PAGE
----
Pam: My love for Sailor Progear or Progear Slim has been effusive to say the least. However, once you pick up one of these pens, you will understand. The pen is well made, the nib is beautifully crafted, the shape is elegant and the color ways can be unique. (Speaking of nibs, Sailor makes some amazing specialty nibs like the zoom nib.) Like the Lamy 2000, everyone should at least try this pen, and I would surmise that it’s pretty inevitable that you will own one. Additionally, if it’s a limited edition Progear, I am sure one of us would be happy to “insure” the purchase…
Claire: The size of this pen is perfect, it’s just long enough to fit perfectly in my hand. The balance is exactly what I look for in a pen. The tapered section allows the pen to be comfortable to write with without adding additional weight to the pen. I only have one gripe with this pen: the converter. While I haven’t run into any of the glaring issues I’ve heard of with this converter, I really wish it could hold more ink.
Franz: Sailor has done right with the Professional Gear design. Proportions are great and the build quality is awesome. And just in case you still aren’t sure what my thoughts are, this pen is awesome. It is perfect for me posted, and “okay” unposted. I seem to have always hesitated to buy this pen due to its size in my hand. But after spending some time with Pam’s Pro Gear, I may just get one myself when I find a finish that attracts me.
In closing, every serious pen user should pick up and write with a Sailor Professional Gear. You never know, this pen may just appeal to you and change your mind as it did mine.
Sailor Professional Gear Comparisons (Left to right: Pro Gear Slim, Pro Gear Classic, and Pro Gear King of Pen)
Katherine: I love the finish on this pen. When Pam first told me it was one of her grail pens, I thought it was a little silly. But, seeing the pen in person… I wish I’d ordered one when they were still in stock. I have the cheaper Sailor Pro Color in Winter Sky (same finish!) on order from Engeika… It’ll get here one day.
Compared to the cheaper Sailors I have and have had (Pokemon Little Tales + Sailor Pro Color 500) I like the look of this pen much more. The shape is distinctive and, I think, nicer.
Pam: Like Mr. Darcy, the shape and other colors available for the Sailor Pro Gear Slim were wonderful but “not enough to tempt me.” Until I saw the Elizabeth “Galaxy” Bennett. I really enjoy the shape of the Sailor Pro Gear Slim but it’s really the resin that took my breath away and sets this pen apart. The shape and size is quite reminiscent of the Pilot Prera with it’s flat ends, shorter length and slim profile.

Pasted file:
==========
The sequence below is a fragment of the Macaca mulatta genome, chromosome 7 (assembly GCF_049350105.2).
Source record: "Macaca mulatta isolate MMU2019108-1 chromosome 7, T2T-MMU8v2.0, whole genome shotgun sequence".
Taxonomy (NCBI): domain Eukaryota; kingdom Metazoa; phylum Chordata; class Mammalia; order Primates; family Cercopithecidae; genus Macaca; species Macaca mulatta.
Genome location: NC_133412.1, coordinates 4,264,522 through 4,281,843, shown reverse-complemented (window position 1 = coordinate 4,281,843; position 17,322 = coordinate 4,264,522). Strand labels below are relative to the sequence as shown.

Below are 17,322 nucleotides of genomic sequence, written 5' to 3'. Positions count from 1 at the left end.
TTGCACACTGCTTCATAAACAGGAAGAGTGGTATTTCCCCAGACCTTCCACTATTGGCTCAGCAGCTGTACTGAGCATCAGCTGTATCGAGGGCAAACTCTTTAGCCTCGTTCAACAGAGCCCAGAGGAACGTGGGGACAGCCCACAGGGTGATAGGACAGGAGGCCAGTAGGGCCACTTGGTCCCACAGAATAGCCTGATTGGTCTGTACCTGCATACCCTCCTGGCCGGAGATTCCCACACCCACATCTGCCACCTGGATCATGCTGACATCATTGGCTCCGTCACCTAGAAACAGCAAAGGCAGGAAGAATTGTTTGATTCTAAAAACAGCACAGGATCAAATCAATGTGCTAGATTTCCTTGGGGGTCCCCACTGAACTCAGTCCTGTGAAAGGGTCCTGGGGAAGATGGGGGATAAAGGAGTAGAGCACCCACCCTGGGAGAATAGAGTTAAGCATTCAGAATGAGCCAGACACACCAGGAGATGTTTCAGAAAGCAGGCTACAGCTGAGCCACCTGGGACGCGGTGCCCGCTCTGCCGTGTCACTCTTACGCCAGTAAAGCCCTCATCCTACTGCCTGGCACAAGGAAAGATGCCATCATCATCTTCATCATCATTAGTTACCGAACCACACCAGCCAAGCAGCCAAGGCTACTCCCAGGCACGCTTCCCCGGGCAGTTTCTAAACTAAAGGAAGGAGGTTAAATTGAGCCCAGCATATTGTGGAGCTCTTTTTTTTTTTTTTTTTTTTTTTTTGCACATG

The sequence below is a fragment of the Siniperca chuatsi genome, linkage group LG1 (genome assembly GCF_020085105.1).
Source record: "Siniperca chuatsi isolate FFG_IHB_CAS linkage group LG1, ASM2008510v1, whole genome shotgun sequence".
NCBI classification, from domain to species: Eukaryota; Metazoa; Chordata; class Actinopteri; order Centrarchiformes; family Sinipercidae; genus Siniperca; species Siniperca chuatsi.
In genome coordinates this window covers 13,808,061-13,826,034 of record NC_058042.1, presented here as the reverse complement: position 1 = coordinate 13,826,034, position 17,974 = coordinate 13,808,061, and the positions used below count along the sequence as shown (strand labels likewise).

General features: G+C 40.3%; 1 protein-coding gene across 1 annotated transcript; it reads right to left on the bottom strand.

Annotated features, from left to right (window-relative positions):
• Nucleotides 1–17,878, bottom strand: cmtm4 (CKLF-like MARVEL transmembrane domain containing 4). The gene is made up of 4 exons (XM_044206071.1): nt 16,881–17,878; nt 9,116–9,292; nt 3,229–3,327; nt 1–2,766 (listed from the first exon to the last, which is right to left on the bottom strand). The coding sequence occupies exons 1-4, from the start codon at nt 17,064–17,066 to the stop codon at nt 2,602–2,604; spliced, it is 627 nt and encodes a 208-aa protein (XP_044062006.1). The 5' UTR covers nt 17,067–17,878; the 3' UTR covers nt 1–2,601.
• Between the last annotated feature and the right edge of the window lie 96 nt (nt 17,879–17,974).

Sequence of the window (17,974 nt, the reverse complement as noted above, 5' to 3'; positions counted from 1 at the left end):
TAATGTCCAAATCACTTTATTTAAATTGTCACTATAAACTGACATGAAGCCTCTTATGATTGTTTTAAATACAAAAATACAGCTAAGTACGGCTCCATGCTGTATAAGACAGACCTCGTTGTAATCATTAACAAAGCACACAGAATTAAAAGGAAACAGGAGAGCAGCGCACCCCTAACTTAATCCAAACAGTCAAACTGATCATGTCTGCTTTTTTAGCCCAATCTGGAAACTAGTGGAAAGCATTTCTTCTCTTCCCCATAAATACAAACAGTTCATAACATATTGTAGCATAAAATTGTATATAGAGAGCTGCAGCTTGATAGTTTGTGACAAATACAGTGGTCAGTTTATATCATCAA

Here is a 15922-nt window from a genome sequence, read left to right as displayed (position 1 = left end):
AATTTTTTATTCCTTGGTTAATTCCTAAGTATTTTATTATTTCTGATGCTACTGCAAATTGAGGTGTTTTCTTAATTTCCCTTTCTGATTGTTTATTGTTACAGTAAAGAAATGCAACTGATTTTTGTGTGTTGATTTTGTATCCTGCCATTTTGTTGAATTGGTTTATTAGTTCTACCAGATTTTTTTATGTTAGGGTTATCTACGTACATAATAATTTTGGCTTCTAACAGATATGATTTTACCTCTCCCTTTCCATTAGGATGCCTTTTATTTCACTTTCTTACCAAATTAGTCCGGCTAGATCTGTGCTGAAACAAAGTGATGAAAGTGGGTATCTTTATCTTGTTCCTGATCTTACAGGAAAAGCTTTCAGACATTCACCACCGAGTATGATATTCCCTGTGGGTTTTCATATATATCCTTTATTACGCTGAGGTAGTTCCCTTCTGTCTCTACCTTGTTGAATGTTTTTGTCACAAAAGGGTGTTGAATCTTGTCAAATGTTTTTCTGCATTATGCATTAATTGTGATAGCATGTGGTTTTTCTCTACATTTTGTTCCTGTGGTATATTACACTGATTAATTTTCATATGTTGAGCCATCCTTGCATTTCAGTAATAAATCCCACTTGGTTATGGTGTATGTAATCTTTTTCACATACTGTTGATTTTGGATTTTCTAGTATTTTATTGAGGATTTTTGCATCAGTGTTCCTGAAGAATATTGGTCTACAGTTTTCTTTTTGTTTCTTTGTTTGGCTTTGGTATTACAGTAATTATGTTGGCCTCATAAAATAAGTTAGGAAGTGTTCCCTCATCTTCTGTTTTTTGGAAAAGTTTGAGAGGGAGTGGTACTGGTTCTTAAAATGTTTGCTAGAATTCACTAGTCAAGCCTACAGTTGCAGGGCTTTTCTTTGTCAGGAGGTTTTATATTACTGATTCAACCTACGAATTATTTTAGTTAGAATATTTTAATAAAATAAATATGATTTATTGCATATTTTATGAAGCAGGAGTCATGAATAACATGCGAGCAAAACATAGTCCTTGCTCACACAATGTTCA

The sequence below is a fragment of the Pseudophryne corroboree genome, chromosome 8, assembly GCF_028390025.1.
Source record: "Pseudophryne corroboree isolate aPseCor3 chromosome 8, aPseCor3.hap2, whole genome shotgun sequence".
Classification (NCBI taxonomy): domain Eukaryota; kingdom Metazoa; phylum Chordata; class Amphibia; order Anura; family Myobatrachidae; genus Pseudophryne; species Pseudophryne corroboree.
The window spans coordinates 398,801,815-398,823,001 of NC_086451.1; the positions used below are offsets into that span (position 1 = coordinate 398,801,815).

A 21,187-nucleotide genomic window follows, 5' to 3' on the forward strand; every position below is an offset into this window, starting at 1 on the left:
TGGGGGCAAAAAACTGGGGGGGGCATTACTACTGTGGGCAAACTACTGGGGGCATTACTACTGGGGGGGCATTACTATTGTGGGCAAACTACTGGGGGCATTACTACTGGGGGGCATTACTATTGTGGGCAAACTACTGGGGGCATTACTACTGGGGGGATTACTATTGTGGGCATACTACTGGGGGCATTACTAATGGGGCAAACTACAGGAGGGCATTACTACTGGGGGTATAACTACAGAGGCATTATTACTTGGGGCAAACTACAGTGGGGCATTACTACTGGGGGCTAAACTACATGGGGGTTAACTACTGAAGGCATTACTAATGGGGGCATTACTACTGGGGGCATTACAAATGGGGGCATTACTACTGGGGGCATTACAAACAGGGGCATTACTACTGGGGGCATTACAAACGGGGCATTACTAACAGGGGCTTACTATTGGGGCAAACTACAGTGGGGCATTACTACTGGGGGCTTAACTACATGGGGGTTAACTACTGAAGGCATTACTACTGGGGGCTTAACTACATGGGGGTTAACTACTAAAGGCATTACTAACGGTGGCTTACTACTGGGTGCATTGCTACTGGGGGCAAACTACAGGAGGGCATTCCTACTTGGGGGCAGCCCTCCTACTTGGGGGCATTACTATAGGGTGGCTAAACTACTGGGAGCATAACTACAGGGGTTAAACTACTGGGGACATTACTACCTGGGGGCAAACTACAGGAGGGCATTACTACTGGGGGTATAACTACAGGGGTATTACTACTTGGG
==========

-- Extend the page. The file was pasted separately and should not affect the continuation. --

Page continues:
I have Katherine to thank for acquiring this pen. The limited edition pen sold out so quickly that I didn’t even have a chance to break the piggy bank for this pen when it was first offered. Katherine alerted me of a very kind soul in Hawaii who was willing to part with this pen at a VERY reasonable price on FPGeeks. (THANK YOU MONTE! Mahalo!)
Franz: Well, hello Starburst Galaxy! The different colored stars are so stunning and I am quite enamored with them. The Sailor Professional Gear pen design has always piqued my interest. The Imperial Black version has been on my list for the longest time now. The flat ends, the distinctive Sailor clip, and the slight taper at the end just looks so cool. Now this is the Pro Gear Slim/Sapporo size which is just a little bit smaller than the one on my pen list. Time to try this pen out!
The Business End
Katherine: It’s a solid nib with that touch of feedback that Sailor is famous for. Despite being an EF, the pen isn’t scratchy and puts down a good saturated line. Compared to my cheaper Sailor pens, I haven’t noticed a big difference in nib or writing quality — but the flow is much better. The Pro Color, which put down a similarly fine line, was just too dry to be very enjoyable — the Pro Gear Slim absolutely nails the balance between a wet, saturated line and an extra fine line.
Pam: Ditto Katherine! The nib itself is beautifully engraved and shows great care in how it was crafted. To borrow a line from Azizah and Dr. Brown, for a small nib, it has some “serious nibbage.” It’s a dream of an EF nib by any standard, laying down a crisp, saturated, almost needlepoint like line. Surprisingly, I am able to detect sheen from inks like Visconti Blue and Bungbox Omaezaki Sea. This EF nib lays down the finest line of all my pens, much to my delight.
Perhaps it’s the perfectly calibrated flow, but this pen leaves more feathering on cheap copy paper than my other pens. Therefore, it’s not a pen I use for work. I prefer it for personal use in my planners.
Franz: I love the adornments of Sailor nibs and this extra fine nib is no exception. As far as I know, Sailor has three different nib sizes and this is their smallest. It complements the size of the pen very well.